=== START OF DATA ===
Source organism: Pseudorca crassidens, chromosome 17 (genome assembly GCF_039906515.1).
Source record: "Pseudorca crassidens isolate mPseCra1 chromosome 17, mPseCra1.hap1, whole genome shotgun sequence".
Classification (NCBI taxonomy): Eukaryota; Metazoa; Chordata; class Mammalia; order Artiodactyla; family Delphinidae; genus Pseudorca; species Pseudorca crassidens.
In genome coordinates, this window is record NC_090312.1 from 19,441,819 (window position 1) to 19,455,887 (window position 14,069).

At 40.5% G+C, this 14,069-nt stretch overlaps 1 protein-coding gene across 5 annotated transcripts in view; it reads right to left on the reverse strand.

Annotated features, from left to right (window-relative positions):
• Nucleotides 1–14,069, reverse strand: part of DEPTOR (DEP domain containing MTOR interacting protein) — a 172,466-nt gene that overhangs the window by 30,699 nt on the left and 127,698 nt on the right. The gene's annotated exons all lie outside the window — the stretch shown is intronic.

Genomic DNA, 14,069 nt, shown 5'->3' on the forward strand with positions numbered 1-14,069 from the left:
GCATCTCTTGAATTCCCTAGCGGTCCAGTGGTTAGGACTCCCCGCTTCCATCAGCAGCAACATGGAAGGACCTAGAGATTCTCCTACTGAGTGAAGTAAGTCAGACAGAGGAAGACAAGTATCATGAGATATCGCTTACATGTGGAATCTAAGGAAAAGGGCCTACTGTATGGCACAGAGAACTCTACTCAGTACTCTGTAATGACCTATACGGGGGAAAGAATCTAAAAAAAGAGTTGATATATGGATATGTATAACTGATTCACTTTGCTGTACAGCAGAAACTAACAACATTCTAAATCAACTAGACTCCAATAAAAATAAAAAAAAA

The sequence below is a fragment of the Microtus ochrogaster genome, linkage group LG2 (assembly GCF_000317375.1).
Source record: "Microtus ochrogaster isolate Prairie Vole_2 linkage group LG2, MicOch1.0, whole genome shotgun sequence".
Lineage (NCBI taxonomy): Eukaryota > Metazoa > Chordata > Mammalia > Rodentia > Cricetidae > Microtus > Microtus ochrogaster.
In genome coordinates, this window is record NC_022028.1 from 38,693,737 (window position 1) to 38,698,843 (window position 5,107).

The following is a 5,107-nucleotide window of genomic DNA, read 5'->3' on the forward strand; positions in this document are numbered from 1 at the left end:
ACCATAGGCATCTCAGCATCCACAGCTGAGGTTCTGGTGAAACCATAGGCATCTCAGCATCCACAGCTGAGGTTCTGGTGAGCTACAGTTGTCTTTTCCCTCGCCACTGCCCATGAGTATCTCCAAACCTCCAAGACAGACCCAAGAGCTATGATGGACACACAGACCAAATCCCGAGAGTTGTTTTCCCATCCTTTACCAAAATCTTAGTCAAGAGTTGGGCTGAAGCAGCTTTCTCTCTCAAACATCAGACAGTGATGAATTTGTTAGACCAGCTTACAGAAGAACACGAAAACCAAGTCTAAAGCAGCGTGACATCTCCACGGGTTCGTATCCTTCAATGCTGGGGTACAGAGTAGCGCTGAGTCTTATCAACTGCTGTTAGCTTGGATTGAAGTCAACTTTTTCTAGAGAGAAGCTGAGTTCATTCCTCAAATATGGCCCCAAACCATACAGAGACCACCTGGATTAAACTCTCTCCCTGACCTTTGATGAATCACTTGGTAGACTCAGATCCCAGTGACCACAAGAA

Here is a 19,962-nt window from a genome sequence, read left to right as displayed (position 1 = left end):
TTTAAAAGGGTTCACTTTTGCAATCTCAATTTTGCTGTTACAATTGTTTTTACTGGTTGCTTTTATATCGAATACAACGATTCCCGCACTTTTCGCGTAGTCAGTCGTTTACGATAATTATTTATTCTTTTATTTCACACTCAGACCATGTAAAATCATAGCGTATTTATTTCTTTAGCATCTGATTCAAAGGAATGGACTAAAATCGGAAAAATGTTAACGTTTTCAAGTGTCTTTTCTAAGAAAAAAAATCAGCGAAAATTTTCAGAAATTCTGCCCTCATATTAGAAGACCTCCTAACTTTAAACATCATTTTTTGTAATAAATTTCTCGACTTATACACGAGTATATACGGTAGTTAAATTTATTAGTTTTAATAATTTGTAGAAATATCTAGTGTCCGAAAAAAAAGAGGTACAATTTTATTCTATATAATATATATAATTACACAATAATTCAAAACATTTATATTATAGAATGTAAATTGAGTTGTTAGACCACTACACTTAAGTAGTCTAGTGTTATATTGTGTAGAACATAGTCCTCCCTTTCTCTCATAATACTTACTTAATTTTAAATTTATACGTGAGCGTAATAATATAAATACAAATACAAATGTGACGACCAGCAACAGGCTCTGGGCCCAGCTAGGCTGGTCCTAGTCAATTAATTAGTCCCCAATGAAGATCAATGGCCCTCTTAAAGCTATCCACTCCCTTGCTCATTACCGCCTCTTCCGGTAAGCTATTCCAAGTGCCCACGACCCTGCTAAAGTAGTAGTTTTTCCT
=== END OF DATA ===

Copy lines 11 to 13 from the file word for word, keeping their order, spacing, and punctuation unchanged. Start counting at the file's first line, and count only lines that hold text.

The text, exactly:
Source record: "Microtus ochrogaster isolate Prairie Vole_2 linkage group LG2, MicOch1.0, whole genome shotgun sequence".
Lineage (NCBI taxonomy): Eukaryota > Metazoa > Chordata > Mammalia > Rodentia > Cricetidae > Microtus > Microtus ochrogaster.
In genome coordinates, this window is record NC_022028.1 from 38,693,737 (window position 1) to 38,698,843 (window position 5,107).